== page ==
Music to Songwriters' Ears: Lower Taxes
Sooo...I wonder if this would apply to all music composers if passed? I would argue that it would. Hmmm......
Story online here
Music to Songwriters' Ears: Lower Taxes
Country Artists' Group Presses Lawmakers to Slash the Levy on Lyricists
By BRODY MULLINS
Staff Reporter of THE WALL STREET JOURNAL
November 29, 2005; Page A4
WASHINGTON -- Country music is cool these days -- and now Congress may make it more profitable for the people behind the lyrics.
A bipartisan group of lawmakers, prodded by members of the country-music industry, added a provision to pending tax legislation that would lower taxes for writers of all kinds of songs. The lawmakers propose to change a section of U.S. tax law -- written before singer Garth Brooks was born -- that would tax songwriters' handiwork as capital gains rather than ordinary income as under current law.
"This is just such a glaring injustice," says Bart Herbison, executive director of the Nashville Songwriters Association International. The association, which represents about 30,000 songwriters, says members' average songwriting income of just $4,700 a year makes more advantageous tax treatment only fair.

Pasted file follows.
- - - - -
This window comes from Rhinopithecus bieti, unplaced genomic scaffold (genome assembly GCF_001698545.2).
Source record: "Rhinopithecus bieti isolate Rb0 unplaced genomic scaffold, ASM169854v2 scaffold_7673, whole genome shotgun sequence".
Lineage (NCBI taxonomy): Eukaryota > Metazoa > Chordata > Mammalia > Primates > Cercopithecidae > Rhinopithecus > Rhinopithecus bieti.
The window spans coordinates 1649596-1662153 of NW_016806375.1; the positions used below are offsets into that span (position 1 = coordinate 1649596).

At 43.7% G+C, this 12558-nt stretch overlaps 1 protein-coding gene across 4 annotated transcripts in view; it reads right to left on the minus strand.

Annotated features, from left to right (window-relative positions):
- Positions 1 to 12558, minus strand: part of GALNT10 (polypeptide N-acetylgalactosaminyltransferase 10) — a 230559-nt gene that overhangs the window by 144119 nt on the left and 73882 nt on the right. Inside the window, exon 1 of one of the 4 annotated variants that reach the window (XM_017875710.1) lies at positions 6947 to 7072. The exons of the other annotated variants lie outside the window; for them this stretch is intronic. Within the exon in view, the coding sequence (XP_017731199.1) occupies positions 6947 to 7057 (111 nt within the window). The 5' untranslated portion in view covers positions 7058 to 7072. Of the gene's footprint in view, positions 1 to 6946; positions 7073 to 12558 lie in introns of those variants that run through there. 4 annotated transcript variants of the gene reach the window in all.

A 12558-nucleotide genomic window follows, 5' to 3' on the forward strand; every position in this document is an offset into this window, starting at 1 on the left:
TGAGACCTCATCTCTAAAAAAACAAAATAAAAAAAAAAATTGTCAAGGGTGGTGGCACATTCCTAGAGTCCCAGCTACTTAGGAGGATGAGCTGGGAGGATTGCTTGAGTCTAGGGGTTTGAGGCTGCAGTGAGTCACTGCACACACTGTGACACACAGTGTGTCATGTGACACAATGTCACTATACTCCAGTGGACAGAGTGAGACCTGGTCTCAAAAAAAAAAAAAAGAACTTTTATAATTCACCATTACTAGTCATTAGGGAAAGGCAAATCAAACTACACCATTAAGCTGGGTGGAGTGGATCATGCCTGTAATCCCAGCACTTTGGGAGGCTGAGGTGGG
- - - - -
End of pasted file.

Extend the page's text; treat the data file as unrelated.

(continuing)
The songwriters' provision in the tax bill would apply to the sales of all types of music, not just country songs. But the Nashville songwriters group has pushed for the change, rounding up support from lawmakers representing Southern states such as Tennessee and Kentucky, among others.
The songwriters' provision, which would cost the government about $4 million a year, according to the group, is one of several obscure tax changes included in a $70 billion, five-year tax bill that Congress hopes to approve this year. Other provisions in the bill would increase the penalties for bad checks, allow volunteers at charities to expense their mileage and allow nonmilitary intelligence officers to skip paying capital-gains taxes after selling their houses.
At issue for the songwriters is a 1950s-vintage tax provision that requires makers of creative works -- such as painters, novelists and songwriters -- to pay regular income taxes on sales of their work. Since songwriters tend to be self-employed, they wind up paying up to 35% in income taxes on the sales and more in self-employment taxes, rather than the lower 15% capital-gains tax rate paid by those who sell capital assets such as stocks.
Those tax rates make a big difference because the royalties songwriters otherwise receive for their work are relatively modest. A songwriter makes 8.5 cents each time his or her lyrics are sold on a CD, the association says, and even less when the songs are played on the radio. The new provision would apply only to sales of "song catalogs" -- collections of a writer's work -- and not to ordinary royalty income from individual songs.
Songwriters face another hurdle, according to the association, because they must be paid royalties immediately after they are collected. Thus, unlike an author of a novel, who could arrange to spread out his or her payments over a number of years, a songwriter is more vulnerable to fewer, large payouts -- and more of a tax hit.